“I have hiked up into the alpine area,” she added. “It’s an absolute gem, walking above 11,000 feet in alpine (terrain), with plants scattered at the top of their growing capability.”

Lifelong Moab resident and sportsman George Dalton also hikes regularly in the area, but he welcomes the presence of mountain goats in the La Sals, believing that the animals fill an ecological niche.

“They’re living in the high elevations where not a lot of other mammals live,” he said. “From what I’ve seen, they’re not damaging the high-elevation terrain they live in.”

From time to time, Dalton said he’s encountered deer and elk on his hikes, and he doesn’t see the benefit to removing mountain goats from the range.

“I’ve seen elk right up in those rock slides,” he said. “By eliminating the goats, I don’t know that that protects (the terrain) because other wildlife go up there, also.”

The state wildlife agency points out that mountain goats can be viewed as a substitute for bighorn sheep that used to live in the area.

But the two species require different habitat, Frates noted. Mountain goats, unlike bighorn sheep, prefer higher elevations in the summer and can climb up to where sheep can’t reach, he said.

“The problem is there’s very little up in the La Sals; there’s a small amount of habitat,” Frates said. “The goats have been observed in the RNA – that’s the heart of the issue. A herd of 200 would be devastating.”

In 2016, Grand Canyon Trust lead attorney Aaron Paul filed suit in federal district court for the district of Utah asking the courts to order the Forest Service to forbid the introduction of mountain goats into the La Sal Mountains, and remove any goats found in the Mount Peale RNA.

“The Forest Service is supposed to maintain that area as pristine, virgin – you can’t have a non-native species,” Paul said.

The Forest Service claimed it lacked jurisdiction, and the case was dismissed. The Grand Canyon Trust and the Utah Native Plant Society appealed the decision.

“In the next few months, we expect oral arguments on the case,” Paul said. “We want the Forest Service to follow its rules. They’ve got to keep the RNA virgin, in a non-modified condition. That’s all we’re asking them to do.”

But Dalton said he’s concerned that the two groups could be opening a can of worms by seeking the elimination of a non-native species, questioning whether chukar would be the next to go.

“I would say that there are lots of species around here that are non-native,” he said.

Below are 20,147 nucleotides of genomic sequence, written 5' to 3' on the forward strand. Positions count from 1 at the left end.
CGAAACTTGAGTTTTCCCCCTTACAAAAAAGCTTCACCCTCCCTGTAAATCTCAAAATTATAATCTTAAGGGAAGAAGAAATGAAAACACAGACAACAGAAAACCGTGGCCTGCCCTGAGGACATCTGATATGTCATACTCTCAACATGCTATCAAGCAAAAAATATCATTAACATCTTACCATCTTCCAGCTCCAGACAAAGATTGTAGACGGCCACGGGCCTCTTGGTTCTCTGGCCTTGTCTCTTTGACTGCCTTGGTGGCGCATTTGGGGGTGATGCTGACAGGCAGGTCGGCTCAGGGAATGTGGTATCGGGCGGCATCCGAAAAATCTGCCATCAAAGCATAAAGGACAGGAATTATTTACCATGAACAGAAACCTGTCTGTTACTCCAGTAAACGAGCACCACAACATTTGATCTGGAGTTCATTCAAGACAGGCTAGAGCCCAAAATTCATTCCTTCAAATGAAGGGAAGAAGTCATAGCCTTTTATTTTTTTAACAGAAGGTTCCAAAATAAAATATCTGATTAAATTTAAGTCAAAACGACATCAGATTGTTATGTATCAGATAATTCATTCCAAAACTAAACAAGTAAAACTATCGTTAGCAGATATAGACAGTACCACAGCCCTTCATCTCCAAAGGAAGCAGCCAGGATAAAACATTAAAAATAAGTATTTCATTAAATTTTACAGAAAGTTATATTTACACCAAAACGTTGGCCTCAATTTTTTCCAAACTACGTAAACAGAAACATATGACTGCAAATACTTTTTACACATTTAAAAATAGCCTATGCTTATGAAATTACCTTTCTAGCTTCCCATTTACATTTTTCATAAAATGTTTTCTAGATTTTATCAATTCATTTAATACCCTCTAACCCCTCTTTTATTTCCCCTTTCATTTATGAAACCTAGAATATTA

Jacobsen said the translocation project was largely funded through Utah’s conservation permit program.

“This program allocates a small number of hunting permits each year to conservation organizations that are sold at banquets and fundraising opportunities,” he said.

Specifics on the cost of the program were not immediately available, Jacobsen said.

Frates said private sportsman groups shouldn’t be telling state agencies what to do.

“Part of our contention is federal agencies should have a right to control land they manage,” Frates said. “Now we have these goats – we don’t want them shot – we want them taken out by helicopter, the way they came,” he said. “There was no study done in advance of their release.”

Baseline data was never compiled because the Forest Service never expected the mountain goats to be introduced – “the Forest Service was blindsided,” Frates said.

The DWR has since partnered with the Forest Service to write a cooperative monitoring plan for mountain goats in the La Sals, including areas within and outside the Mount Peale RNA, Jacobsen said.

Forest Service wildlife biologist Smith said scientific studies were established in 2015 – “it’s all part of a five-year monitoring plan,” she said.

“We’re doing actual vegetation monitoring of endemic plants in the La Sals,” Smith said. “We will be able to say more once the data is analyzed.”

The entire Grand Canyon Trust report can be viewed at: www.grandcanyontrust.org/modified-mountain-goats.

Wildlife agency and sportsmen say animals fill ecological niche in La Sals